BBC Arabic says the Saudi embassy in London denies its ambassador spoke of possible clemency for female activists ahead of G20 summit.
Saudi Arabia’s embassy in London has denied a report Riyadh was considering clemency for jailed female activists ahead of a G20 summit later this month.
“The Saudi embassy in London denied to the BBC that its ambassador had said a debate was ongoing in the Kingdom about the possibility of clemency for detained women’s activists before the G20 summit,” BBC Arabic said in a Twitter post.
No further details were provided.
The denial came a day after Saudi Arabia’s ambassador to the United Kingdom, Khalid bin Bandar bin Sultan bin Abdulaziz Al Saud, said in an interview with The Guardian that the kingdom was considering clemency for a group of jailed women’s rights activists after coming under growing pressure over its human rights record.
The ambassador told The Guardian that a debate was under way about whether the women’s detention was causing Saudi Arabia political damage.
“The G20, does it offer an opportunity for clemency? Possibly. That is a judgment for someone other than me,” The Guardian quoted the Saudi ambassador as saying.
“People ask: is it worth the damage it is causing you, whatever they did? That is a fair argument to make and it is a discussion we have back at home within our political system and within our ministry.
“There is a variety of views. Some people say it doesn’t matter what other people think of us, what is important is to do what is right for our country, and if people knowingly break our laws they should be punished according to those laws. Other people say it isn’t worth it, let them out, let them live their lives and ignore them,” he explained.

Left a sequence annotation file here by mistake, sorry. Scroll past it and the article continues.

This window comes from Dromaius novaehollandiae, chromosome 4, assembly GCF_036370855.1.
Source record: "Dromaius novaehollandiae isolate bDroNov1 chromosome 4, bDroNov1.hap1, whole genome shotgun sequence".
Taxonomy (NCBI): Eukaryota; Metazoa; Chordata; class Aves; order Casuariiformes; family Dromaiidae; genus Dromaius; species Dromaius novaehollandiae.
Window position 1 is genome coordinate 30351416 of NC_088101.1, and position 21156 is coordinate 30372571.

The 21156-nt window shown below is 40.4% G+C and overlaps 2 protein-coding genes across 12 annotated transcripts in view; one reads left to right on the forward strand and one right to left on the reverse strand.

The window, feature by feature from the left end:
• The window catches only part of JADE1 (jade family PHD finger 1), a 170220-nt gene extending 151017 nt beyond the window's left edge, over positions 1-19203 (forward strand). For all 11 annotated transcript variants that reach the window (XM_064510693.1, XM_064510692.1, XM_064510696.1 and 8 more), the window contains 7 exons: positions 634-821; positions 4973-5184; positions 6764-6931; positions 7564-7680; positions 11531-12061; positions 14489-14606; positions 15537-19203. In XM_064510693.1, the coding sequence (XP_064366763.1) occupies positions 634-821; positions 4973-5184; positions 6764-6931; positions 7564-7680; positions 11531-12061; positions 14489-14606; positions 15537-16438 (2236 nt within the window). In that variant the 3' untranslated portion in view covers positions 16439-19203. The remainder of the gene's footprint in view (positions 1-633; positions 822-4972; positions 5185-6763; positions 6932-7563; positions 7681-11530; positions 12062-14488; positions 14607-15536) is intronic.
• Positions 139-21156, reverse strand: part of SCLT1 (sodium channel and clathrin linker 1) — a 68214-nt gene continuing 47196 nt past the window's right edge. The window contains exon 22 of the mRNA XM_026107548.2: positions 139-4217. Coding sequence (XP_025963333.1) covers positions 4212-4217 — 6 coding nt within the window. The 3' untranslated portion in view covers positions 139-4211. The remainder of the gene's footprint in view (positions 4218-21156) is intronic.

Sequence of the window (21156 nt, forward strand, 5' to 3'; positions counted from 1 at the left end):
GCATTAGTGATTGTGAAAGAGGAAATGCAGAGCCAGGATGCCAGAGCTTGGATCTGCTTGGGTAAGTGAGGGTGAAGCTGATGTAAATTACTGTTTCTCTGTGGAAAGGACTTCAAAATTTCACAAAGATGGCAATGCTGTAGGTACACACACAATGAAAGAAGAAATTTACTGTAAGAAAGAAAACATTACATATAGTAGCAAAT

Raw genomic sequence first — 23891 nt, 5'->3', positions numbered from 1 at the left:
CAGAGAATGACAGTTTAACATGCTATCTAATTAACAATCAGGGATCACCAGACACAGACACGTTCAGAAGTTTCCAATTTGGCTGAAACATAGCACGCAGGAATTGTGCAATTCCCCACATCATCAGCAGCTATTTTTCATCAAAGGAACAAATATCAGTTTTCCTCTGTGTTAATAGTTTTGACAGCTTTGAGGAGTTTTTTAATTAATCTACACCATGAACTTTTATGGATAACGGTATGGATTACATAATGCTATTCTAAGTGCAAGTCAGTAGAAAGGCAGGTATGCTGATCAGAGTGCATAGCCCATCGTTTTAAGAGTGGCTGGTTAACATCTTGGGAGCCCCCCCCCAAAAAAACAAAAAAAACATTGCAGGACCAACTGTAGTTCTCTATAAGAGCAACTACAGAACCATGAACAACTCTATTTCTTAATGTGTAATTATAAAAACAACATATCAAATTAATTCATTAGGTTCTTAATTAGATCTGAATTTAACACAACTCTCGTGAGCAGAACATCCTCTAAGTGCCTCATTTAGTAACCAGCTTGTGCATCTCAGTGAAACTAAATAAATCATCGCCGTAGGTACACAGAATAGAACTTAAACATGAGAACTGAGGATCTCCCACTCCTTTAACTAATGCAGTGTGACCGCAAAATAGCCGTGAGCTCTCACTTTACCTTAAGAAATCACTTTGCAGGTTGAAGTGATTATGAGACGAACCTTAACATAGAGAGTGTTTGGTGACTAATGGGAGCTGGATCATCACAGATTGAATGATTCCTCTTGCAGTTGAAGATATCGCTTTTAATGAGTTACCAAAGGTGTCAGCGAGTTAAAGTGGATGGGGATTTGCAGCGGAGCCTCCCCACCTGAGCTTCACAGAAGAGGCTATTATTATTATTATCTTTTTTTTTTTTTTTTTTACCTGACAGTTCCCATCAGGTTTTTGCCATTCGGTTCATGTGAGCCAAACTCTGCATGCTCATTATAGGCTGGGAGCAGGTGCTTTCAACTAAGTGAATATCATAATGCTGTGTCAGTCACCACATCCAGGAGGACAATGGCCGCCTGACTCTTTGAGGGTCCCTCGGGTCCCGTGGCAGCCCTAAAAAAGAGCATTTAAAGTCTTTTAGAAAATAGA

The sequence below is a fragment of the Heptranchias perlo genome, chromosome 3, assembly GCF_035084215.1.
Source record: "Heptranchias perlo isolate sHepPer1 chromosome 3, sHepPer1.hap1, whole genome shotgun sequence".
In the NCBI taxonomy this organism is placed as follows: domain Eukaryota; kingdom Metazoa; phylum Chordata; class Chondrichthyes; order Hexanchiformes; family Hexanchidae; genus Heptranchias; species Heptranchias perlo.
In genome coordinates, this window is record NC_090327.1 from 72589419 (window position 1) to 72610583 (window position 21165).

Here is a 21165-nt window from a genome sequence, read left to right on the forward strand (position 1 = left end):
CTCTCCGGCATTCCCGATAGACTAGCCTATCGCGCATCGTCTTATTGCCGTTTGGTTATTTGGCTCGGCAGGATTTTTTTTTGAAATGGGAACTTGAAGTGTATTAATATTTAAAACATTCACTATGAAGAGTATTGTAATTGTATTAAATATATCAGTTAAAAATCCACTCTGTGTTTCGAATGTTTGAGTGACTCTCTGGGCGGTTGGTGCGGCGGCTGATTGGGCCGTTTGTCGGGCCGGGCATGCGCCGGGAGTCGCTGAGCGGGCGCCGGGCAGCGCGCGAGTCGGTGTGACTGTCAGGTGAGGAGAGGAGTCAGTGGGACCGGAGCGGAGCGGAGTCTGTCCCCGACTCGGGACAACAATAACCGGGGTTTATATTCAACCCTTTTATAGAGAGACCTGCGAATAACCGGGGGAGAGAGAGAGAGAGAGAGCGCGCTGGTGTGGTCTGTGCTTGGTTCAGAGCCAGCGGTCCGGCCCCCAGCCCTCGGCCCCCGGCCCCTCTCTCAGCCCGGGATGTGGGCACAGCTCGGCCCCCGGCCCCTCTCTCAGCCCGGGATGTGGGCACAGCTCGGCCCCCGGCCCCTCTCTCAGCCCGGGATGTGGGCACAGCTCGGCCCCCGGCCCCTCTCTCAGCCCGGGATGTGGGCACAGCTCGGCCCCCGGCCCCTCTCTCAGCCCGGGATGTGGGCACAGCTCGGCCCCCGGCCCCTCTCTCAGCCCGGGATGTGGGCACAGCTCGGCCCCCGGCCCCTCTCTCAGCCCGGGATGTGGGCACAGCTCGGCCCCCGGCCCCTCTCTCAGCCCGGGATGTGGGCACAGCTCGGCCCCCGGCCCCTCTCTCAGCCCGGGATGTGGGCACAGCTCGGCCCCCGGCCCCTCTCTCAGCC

One of the themes of the G20 summit, which is scheduled to be held virtually starting November 21, is women’s empowerment.
Although the ambassador denied that the women were being held because they sought the right to drive, some of the imprisoned women had called for the lifting of a decades-old ban on female drivers.
One of them is Loujain al-Hathloul, who has been on a hunger strike since October 26.
Al-Hathloul, 31, was arrested along with about a dozen other female activists in May 2018, just weeks before Saudi Arabia lifted the ban on female drivers.
A UN women’s rights committee called for her “immediate” release earlier this month, saying that al-Hathloul’s deteriorating health was “deeply alarming”.
Al-Hathloul’s sister Lina dismissed the ambassador’s remarks at the time of The Guardian interview as part of a publicity stunt.
“This is simply a PR stunt, again. Loujain and most of the jailed Saudi activists have not been convicted. It’s been nearly three years and they are still arbitrarily and illegally detained,” she told The Guardian.
Some of the activists arrested with al-Hathloul have been provisionally released, while others remain in detention amid what campaigners call opaque court trials over charges that include contact with foreign media, diplomats and human rights groups.
The pro-government media branded al-Hathloul and other jailed activists as “traitors” and her family alleges she faced sexual harassment and torture in detention, including electric shocks and waterboarding.
Saudi authorities strongly deny the charges.
Human Rights Watch called on this week the G20 leading economies to press Saudi Arabia to release all those imprisoned unlawfully and provide accountability for past abuses ahead of the summit
“The G20 is bolstering the Saudi government’s well-funded publicity efforts to portray the country as ‘reforming’ despite a significant increase in repression since 2017,” said Michael Page, HRW’s deputy Middle East director.